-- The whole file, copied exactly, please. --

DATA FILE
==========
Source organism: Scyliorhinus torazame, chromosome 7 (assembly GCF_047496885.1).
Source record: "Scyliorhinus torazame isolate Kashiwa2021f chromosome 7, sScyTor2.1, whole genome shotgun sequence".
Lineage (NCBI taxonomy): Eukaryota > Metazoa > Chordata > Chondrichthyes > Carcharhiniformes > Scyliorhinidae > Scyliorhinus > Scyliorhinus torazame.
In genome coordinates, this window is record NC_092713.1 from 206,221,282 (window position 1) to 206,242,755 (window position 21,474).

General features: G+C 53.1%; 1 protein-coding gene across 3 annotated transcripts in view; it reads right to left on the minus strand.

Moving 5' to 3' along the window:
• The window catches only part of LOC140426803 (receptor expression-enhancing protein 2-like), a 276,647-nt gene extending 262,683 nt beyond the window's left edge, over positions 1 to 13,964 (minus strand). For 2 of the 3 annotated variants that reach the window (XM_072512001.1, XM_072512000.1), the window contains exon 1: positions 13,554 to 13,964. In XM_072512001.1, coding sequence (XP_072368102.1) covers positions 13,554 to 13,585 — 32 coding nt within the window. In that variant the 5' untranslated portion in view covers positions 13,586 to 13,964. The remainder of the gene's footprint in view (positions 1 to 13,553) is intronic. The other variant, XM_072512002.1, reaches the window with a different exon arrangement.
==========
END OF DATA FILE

Source organism: Scyliorhinus torazame, chromosome 7 (assembly GCF_047496885.1).
Source record: "Scyliorhinus torazame isolate Kashiwa2021f chromosome 7, sScyTor2.1, whole genome shotgun sequence".
Lineage (NCBI taxonomy): Eukaryota > Metazoa > Chordata > Chondrichthyes > Carcharhiniformes > Scyliorhinidae > Scyliorhinus > Scyliorhinus torazame.
In genome coordinates, this window is record NC_092713.1 from 206,221,282 (window position 1) to 206,242,755 (window position 21,474).

General features: G+C 53.1%; 1 protein-coding gene across 3 annotated transcripts in view; it reads right to left on the minus strand.

Moving 5' to 3' along the window:
• The window catches only part of LOC140426803 (receptor expression-enhancing protein 2-like), a 276,647-nt gene extending 262,683 nt beyond the window's left edge, over positions 1 to 13,964 (minus strand). For 2 of the 3 annotated variants that reach the window (XM_072512001.1, XM_072512000.1), the window contains exon 1: positions 13,554 to 13,964. In XM_072512001.1, coding sequence (XP_072368102.1) covers positions 13,554 to 13,585 — 32 coding nt within the window. In that variant the 5' untranslated portion in view covers positions 13,586 to 13,964. The remainder of the gene's footprint in view (positions 1 to 13,553) is intronic. The other variant, XM_072512002.1, reaches the window with a different exon arrangement.